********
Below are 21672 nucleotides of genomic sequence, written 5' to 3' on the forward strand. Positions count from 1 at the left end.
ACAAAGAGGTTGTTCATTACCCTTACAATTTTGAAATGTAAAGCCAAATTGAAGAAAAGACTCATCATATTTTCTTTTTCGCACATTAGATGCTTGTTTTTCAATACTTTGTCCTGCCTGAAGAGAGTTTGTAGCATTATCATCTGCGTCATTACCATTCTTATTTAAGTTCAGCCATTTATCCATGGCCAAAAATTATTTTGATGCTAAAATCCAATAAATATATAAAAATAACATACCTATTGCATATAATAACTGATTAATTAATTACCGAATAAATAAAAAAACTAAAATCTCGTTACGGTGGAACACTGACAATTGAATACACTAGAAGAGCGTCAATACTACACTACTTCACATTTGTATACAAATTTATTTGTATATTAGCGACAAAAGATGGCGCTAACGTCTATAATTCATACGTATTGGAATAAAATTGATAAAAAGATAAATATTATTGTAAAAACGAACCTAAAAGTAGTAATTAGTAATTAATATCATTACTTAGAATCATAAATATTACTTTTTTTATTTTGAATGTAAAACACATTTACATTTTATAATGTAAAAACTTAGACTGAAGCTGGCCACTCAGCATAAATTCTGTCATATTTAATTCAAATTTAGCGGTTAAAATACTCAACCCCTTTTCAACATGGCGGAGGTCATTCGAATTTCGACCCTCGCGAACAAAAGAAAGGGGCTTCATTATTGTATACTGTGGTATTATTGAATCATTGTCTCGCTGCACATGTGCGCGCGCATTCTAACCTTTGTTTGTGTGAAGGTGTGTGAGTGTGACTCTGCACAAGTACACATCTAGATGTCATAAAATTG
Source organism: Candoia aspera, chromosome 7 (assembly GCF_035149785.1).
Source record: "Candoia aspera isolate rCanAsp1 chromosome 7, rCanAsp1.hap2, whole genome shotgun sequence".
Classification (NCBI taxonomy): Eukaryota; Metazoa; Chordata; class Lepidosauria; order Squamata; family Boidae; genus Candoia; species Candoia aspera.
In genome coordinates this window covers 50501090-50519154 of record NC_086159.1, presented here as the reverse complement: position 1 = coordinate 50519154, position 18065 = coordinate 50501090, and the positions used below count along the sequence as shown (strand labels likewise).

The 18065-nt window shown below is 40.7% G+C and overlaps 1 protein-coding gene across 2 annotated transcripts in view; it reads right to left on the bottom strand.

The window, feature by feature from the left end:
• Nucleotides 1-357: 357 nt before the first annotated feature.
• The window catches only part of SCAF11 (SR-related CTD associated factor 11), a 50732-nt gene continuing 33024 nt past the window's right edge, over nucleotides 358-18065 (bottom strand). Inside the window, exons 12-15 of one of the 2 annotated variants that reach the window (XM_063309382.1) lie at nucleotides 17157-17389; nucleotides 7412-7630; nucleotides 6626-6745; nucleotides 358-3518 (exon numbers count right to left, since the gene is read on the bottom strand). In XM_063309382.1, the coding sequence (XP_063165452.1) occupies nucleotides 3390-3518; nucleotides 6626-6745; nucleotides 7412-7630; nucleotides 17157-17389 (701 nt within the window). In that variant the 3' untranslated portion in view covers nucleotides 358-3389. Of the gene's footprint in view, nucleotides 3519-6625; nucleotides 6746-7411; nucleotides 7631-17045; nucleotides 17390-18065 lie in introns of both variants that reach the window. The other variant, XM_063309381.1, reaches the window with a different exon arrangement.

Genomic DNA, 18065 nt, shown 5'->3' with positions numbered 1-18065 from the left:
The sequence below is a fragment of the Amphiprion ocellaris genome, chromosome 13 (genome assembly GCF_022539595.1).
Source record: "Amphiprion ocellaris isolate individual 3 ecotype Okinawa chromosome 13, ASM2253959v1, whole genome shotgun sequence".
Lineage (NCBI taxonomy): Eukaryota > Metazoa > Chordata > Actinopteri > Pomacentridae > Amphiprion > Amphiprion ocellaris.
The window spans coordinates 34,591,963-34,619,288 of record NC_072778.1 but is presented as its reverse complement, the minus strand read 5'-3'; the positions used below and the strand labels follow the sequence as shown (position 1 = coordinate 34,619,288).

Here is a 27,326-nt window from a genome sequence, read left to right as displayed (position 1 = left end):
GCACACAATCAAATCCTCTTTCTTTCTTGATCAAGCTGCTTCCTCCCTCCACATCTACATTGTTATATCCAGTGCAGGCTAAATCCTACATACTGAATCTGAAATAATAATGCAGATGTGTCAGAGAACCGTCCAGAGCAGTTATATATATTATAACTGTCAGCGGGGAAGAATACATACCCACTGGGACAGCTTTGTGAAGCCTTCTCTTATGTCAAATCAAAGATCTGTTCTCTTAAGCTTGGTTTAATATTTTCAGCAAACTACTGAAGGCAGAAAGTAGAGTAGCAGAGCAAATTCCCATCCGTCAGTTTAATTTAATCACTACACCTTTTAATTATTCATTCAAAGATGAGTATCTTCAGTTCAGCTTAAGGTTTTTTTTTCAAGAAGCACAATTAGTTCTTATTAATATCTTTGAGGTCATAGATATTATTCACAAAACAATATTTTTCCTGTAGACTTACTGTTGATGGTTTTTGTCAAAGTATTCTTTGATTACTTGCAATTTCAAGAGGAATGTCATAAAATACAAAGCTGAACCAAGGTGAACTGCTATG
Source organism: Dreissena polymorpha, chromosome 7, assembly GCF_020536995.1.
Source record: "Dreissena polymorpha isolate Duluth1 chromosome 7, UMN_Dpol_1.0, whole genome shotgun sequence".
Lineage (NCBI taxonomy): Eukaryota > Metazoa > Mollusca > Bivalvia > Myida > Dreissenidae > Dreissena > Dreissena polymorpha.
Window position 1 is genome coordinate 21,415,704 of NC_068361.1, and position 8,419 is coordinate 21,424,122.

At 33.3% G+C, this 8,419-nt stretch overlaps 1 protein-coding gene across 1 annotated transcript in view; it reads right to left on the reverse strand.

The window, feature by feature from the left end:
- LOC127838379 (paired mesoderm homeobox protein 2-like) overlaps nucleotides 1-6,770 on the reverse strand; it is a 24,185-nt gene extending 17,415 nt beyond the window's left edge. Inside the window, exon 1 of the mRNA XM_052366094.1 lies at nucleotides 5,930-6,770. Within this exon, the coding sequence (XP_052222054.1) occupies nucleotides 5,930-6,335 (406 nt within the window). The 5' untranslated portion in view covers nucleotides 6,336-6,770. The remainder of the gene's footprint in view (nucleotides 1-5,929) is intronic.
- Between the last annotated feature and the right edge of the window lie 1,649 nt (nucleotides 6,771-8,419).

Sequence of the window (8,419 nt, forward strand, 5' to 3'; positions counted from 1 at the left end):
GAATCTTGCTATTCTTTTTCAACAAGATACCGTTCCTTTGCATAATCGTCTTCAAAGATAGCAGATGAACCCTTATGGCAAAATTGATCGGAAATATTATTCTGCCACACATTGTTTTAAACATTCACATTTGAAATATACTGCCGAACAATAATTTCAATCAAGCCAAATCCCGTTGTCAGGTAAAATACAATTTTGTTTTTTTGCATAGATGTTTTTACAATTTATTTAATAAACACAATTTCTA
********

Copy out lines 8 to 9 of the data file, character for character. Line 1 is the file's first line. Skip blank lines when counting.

The window, feature by feature from the left end:
• Nucleotides 1-357: 357 nt before the first annotated feature.